Post-Crisis Phase (April 1, 1963-present): Prime Minister Kadar resigned, and Gyula Kallai was appointed as prime minister on June 30, 1965. Prime Minister Kallai resigned, and Jeno Fock was appointed as prime minister on April 14, 1967. Prime Minister Fock resigned, and Gyorgy Lazar formed a government as prime minister on May 15, 1975. Parliamentary elections were held on July 8-22, 1985. Janos Kadar, first secretary of the HSWP, was replaced as party leader by Prime Minister Karoly Grosz on May 22, 1988. Some 75,000 individuals demonstrated in favor of democratic elections in Budapest in March 1989. Janos Kadar died on July 6, 1989. The HSWP formally disbanded on October 9, 1989, and the Hungarian Socialist Party (MSP) was established. The Republic of Hungary was proclaimed on October 23, 1989, and Matyas Szuros was chosen as interim president.  Parliamentary elections were held on March 25 and April 8, 1990, and the Hungarian Democratic Forum (MDF), a center-right political party, won 165 out of 386 contested seats in the parliament. The MSP won 33 seats in the parliament. The Council of Europe (COE) Parliamentary Assembly sent observers to monitor the parliamentary elections, and reported that the elections were free and fair. Arpad Goncz of the Federation of Free Democrats (FFD) was chosen as interim president on May 2, 1990, and was elected president by the parliament on August 3, 1990. Jozsef Antall, leader of the MDF, formed a coalition government with two other parties on May 23, 1990. The National Assembly suspended Hungary’s membership in the Warsaw Treaty Organization (WTO) on June 26, 1990. Some 20,000 individuals demonstrated against the government of Prime Minister Antall in Budapest on March 25, 1992. Some 10,000 individuals demonstrated for freedom of press and media in Budapest on October 30, 1993. Prime Minister Antall died on December 12, 1993, and he was replaced by Peter Boross on December 21, 1993. Parliamentary elections were held on May 8-30, 1994, and the MSP won 209 out of 386 seats in the parliament. The FFD won 70 seats in the parliament, and the MDF won 37 seats in the parliament. The Organization for Security and Cooperation in Europe (OSCE) Parliamentary Assembly (PA) and the OSCE Office for Democratic Institutions and Human Rights (ODIHR) established an election observation mission to monitor the parliamentary elections. Gyula Horn, leader of the MSP, formed a government as prime minister on June 14, 1994.  Regional elections were held on December 11, 1994. The OSCE/ODIHR established an election observation mission to monitor the regional elections. President Goncz was re-elected as president by the National Assembly on June 19, 1995.  Hungarians approved their country’s plan to join the North Atlantic Treaty Organization (NATO) in a referendum on November 16, 1997. The British Helsinki Human Rights Group (BHHRG) sent observers to monitor the referendum. Parliamentary elections were held on May 10-24, 1998, and the Federation of Young Democrats (FDS)-Hungarian Civic Party (MPP) coalition won 147 out of 386 seats in the National Assembly. The MSP won 134 seats in the National Assembly. The OSCE/ODIHR sent eight long-term observers and 76 short-term observers from 21 countries headed by Dzsingisz Gabor of the Netherlands to monitor the parliamentary elections from April 10 to May 25, 1998. The BHHRG sent observers to monitor the parliamentary elections.  Viktor Orban of the was sworn in as prime minister of a coalition government on July 6, 1998.  Parliamentary elections were held on April 7 and April 21, 2002, and the FDS-MPP won 188 out of 386 seats in the National Assembly.  The MSP won 178 seats in the National Assembly.  The OSCE/ODIHR sent nine long-term observers headed by Linda Edgeworth of the US to monitor the parliamentary elections from March 13 to April 22, 2002.  Peter Medgyessy was approved as prime minister by the National Assembly on May 27, 2002.  A referendum was held regarding membership in the European Union (EU) on April 12, 2003, and some 84 percent of the voters supported EU membership.  Hungary formally joined the EU on May 1, 2004.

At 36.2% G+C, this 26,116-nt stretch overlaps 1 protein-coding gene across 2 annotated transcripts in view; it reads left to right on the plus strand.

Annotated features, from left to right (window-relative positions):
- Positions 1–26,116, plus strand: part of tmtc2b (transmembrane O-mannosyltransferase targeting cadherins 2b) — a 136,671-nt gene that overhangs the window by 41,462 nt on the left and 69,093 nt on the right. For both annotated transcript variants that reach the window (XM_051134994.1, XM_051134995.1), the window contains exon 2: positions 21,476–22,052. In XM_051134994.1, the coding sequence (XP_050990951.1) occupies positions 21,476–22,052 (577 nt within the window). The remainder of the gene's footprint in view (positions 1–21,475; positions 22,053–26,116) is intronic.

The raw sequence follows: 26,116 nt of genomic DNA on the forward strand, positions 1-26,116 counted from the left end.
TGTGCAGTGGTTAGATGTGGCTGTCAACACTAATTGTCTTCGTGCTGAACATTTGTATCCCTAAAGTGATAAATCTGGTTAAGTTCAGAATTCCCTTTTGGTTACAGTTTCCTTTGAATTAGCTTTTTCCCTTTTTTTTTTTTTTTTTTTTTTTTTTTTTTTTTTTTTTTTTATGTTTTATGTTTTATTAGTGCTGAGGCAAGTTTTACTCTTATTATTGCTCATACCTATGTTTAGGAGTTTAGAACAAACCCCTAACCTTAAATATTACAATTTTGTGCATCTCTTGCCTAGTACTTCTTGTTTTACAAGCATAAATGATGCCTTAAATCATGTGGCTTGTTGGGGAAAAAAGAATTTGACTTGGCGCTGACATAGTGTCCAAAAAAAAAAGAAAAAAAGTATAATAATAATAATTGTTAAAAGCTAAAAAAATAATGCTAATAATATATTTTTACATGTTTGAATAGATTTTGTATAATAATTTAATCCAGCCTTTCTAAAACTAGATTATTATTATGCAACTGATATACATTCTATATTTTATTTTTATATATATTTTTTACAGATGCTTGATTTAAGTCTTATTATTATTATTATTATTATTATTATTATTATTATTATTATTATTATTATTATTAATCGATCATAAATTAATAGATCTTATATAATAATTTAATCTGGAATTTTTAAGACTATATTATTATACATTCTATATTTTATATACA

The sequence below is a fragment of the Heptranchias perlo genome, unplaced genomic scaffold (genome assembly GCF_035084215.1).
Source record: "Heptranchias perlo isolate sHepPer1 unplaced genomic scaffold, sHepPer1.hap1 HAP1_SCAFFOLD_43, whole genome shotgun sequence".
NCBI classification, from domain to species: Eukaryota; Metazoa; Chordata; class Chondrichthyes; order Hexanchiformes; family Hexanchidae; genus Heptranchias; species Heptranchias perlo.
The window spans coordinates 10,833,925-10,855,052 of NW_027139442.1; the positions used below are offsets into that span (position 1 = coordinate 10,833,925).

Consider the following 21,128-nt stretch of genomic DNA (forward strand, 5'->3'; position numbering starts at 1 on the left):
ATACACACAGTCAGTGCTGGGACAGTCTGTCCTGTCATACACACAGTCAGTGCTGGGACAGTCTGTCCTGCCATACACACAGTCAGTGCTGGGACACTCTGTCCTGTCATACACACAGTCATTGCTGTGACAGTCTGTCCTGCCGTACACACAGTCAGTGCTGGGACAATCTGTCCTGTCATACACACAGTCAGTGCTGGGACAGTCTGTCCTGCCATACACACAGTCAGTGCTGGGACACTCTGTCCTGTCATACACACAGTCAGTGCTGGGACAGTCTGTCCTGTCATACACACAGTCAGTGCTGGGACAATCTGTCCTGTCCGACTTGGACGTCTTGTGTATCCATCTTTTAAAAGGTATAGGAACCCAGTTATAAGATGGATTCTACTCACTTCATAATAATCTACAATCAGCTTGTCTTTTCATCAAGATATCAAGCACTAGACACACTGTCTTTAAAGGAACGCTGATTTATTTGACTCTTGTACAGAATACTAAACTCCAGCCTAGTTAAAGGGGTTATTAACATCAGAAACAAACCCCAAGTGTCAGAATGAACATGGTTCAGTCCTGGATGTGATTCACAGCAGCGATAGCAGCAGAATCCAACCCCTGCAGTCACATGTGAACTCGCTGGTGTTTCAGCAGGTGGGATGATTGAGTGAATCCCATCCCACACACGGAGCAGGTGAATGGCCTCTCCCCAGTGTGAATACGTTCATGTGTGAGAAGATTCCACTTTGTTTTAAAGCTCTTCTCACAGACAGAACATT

[Sources: Banks and Muller, 1998, 400-405; Beigbeder, 1994, 250-252; Bercovitch and Jackson, 1997, 85-86; Brecher and Wilkenfeld, 1997, 337-338, 604-605; British Broadcasting Corporation (BBC), July 7, 1998, April 21, 2002, June 7, 2005; Butterworth, 1976, 217-219; Clodfelter, 1992, 980; Donelan and Grieve, 1973, 130-134; Facts on File, June 20-26, 1957, June 12-18, 1958, June 19-25, 1958; Ference, 1994, 213-253; Jessup, 1998, 290-292; Keesing’s Record of World Events, August 21-28, 1948, March 19-26, 1949, June 18-25, 1949, October 8-15, 1949, January 14-21, 1950, May 20-27, 1950, November 10-17, 1951, August 16-23, 1952, March 2-9, 1957, June 22-29, 1957, July 20-27, 1957, June 14-21, 1958, November 15-22, 1958, December 26, 1959-January 2, 1960, April 13-20, 1963, May 1994, July 1994, May 1998; Langer, 1972, 1019-1021, 1205-1207; Organization for Security and Cooperation in Europe (OSCE) newsletter, April 1998, May 1998; Organization for Security and Cooperation in Europe (OSCE) Parliamentary Assembly (PA)/Office for Democratic Institutions and Human Rights (ODIHR) press release, April 24, 1998, March 13, 2002; Radio Free Europe/Radio Liberty (RFE/RL), Novmeber 17, 1997, May 22, 1998, May 25, 1998; Schmid, 1985, 26-29; Sugar et al. 1990; Tillema, 1991, 49-50; Weisburd, 1997, 211-213.]